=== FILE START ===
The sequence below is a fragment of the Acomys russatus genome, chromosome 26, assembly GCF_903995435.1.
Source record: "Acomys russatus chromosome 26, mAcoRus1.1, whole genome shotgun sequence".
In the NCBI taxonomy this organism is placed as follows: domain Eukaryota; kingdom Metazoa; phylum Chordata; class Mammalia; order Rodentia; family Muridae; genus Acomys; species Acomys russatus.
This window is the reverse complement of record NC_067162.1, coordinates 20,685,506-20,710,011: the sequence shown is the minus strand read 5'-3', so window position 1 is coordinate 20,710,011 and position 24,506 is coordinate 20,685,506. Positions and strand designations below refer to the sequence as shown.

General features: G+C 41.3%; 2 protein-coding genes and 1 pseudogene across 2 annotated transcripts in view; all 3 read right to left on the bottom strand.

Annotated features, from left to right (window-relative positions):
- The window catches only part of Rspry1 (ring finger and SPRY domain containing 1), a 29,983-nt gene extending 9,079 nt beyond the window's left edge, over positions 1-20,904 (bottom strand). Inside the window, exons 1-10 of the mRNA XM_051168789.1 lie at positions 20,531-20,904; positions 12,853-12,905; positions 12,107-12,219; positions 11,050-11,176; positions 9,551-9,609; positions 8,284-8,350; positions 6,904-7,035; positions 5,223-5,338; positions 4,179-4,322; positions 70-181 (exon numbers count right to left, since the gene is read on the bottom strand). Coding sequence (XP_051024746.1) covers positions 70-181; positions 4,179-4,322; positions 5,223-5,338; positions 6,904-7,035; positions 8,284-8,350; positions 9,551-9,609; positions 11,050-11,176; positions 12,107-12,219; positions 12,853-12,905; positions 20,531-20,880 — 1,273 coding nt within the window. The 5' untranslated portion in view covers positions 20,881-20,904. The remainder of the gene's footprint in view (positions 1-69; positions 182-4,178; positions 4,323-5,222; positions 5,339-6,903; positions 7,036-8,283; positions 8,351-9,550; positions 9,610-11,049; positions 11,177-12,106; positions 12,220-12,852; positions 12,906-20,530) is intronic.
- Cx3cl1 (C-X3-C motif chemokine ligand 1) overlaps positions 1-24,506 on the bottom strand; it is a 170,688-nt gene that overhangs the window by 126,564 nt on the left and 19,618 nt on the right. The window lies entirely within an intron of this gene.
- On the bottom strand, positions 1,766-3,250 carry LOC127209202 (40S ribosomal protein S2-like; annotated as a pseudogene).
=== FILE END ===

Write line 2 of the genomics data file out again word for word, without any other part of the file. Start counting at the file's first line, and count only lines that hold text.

Source record: "Acomys russatus chromosome 26, mAcoRus1.1, whole genome shotgun sequence".